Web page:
Is it Worth Getting a Guarantor Mortgage?

A guarantor mortgage can be a great way to help children get on the housing ladder. If they do not have a big enough income or a good enough credit record to be accepted for a mortgage then their parents may be able to help out. With parents being happy to take on some of the risk of the loan, it means that lenders are more willing to lend and may possibly lend more money and at a better rate. However, there are risks and it is worth carefully considering these before signing up.
A guarantor mortgage is usually a child taking out a mortgage with their parents as guarantors. This meant that if the child missed a payment then the parents would be responsible. In the past, the terms were often very strict, with a missed payment meaning that parents had to pay off the whole of the debt. However, these days there are more flexible rules surrounding these.

For example, one current policy will allow the borrower to borrow 100% of the value of the property, meaning no deposit is required and the guarantor will be responsible for the amount that is above 75% of the value of the house. This means that the lender will be able to get their money back should the buyer default on payments by selling the home and any negative equity plus costs will be covered by the amount that the guarantor will have to pay. The guarantor will usually own their own property which will be used as collateral on the loan and this means that they could potentially lose their home too, but only if repayments are not made.
These types of mortgage are quite rare and they are all a bit different. It is important to understand exactly what you are signing up for when you take one on. It could be that there is a better way, perhaps lending the children the money for the deposit, or even just helping them to improve their credit rating and save up for themselves. It is hard watching your children struggle financially and it can be reassuring if they own their own home or get themselves in a position where they can start to buy one. However, you do not want to put your own home or finances at risk by helping them too much and so you need to think hard about whether you are willing to take this risk.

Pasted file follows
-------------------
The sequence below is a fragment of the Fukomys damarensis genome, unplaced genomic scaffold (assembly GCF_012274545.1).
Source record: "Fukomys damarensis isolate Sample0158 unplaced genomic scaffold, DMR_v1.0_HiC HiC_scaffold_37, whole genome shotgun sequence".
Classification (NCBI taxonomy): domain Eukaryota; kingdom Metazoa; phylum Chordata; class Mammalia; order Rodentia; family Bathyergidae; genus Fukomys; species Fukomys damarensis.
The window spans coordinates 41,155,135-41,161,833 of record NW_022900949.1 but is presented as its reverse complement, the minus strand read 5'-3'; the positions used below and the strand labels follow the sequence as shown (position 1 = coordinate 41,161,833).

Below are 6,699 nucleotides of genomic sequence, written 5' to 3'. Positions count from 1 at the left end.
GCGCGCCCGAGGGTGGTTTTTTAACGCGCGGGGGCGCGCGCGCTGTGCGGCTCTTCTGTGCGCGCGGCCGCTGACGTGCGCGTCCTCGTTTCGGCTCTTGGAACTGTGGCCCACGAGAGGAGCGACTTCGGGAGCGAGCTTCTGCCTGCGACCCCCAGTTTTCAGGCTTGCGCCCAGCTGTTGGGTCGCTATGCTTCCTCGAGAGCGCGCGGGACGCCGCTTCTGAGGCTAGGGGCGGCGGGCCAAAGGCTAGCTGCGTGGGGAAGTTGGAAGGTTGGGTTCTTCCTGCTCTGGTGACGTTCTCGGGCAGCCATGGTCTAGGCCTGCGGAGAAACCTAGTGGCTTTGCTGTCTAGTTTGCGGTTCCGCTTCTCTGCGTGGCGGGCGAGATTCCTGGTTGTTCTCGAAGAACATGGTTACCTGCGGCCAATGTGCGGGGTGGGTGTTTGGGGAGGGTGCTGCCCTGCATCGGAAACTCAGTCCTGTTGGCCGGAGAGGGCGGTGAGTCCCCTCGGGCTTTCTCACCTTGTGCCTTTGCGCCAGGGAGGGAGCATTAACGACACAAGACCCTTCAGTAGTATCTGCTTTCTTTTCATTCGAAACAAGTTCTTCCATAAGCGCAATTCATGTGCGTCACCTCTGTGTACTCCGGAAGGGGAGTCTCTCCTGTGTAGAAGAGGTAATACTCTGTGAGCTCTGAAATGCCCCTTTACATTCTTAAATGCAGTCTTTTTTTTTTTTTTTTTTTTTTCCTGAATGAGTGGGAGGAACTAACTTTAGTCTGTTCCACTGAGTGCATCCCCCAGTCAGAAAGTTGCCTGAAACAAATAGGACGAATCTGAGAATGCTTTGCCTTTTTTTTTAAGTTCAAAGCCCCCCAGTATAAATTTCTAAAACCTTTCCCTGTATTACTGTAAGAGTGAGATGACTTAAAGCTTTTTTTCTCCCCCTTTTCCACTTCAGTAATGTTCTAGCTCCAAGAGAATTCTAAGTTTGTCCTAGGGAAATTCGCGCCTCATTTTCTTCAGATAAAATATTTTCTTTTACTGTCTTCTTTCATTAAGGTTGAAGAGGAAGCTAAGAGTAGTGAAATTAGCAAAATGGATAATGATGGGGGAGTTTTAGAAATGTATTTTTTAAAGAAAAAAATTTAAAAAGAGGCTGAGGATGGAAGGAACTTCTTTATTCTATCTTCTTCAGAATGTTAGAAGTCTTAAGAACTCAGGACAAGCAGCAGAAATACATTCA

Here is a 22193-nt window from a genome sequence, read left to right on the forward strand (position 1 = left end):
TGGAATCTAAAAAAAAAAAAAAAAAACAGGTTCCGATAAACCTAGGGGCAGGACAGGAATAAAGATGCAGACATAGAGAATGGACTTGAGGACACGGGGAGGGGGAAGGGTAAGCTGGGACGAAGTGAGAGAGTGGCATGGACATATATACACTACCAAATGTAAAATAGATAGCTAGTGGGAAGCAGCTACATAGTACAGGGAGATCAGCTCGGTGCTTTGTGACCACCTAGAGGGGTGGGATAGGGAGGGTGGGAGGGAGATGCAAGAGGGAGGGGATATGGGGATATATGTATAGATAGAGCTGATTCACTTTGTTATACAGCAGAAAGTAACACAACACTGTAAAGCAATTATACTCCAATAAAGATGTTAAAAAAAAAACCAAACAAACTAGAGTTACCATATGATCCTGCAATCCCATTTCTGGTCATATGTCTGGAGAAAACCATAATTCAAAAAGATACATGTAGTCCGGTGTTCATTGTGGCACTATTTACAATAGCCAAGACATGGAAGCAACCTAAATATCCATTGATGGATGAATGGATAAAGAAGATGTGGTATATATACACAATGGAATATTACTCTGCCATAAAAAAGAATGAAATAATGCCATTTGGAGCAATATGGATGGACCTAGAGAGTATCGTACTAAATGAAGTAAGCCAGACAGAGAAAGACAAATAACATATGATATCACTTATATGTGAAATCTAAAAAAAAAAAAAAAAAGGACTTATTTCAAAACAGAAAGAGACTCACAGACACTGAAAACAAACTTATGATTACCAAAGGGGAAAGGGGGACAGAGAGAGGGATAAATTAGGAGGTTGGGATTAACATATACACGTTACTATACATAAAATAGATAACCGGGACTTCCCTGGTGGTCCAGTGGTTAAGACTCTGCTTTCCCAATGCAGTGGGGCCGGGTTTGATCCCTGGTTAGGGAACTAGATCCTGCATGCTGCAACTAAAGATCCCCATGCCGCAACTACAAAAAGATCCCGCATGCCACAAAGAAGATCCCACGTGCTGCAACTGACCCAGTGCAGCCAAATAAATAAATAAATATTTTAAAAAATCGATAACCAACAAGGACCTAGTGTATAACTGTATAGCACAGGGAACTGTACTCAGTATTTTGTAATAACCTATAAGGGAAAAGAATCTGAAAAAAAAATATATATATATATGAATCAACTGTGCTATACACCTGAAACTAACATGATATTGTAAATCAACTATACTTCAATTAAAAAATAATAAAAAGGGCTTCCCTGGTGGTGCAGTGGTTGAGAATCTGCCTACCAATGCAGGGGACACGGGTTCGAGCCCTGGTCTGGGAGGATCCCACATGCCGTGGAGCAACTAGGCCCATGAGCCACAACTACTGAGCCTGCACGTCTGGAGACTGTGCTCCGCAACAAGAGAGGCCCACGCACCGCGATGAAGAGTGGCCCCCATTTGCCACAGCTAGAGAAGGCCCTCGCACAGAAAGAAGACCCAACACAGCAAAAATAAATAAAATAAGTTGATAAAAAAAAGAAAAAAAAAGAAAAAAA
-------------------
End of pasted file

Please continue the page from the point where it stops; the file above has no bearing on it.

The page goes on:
Think about whether both parties will be able to manage during the term of the mortgage. If the mortgage holder has trouble paying one month, will the parents be able to help them out to secure their investment and will the child be prepared to ask for that help if needed. Also consider whether any problems with the mortgage could put a strain on the relationship between parents and child and whether it will be worth it. It may depend on how the relationship is anyway and whether money has ever been an issue before and how it was handled. If it was an issue and it caused tension then it may not be worth getting involved together with finances again. If you have not ever got involved with money together before then you will not know what to expect and it is worth considering how you may feel if things did go wrong, repayments were missed and parents had to pay out money. Mixing relationships and money can be difficult and it can lead to problems. If people cannot easily forgive each other it can mean that their relationship can suffer and they may end up not wanting to speak to each other again, which would be a shame. Not everyone will feel like this, but it is important to think about what may happen and how sensitive everyone is when making the decision.

It can also be difficult if parents are asked to help and they refuse. It may be that they do not think it is a good way to borrow money, they do not want to put their home at risk or whatever. If they do refuse to help, this could also cause problems in their relationship with their child and so it is worth thinking hard before even asking about this sort of loan as it could cause problems right away. Parents could be annoyed at being asked too, they may feel that their child should be able to support themselves and not rely on them or they may feel it is unfair to ask them to put their property at risk. So think hard before even considering this type of mortgage and then think through what might happen when you ask parents about it as well as what may happen if you cannot keep up with the repayments.

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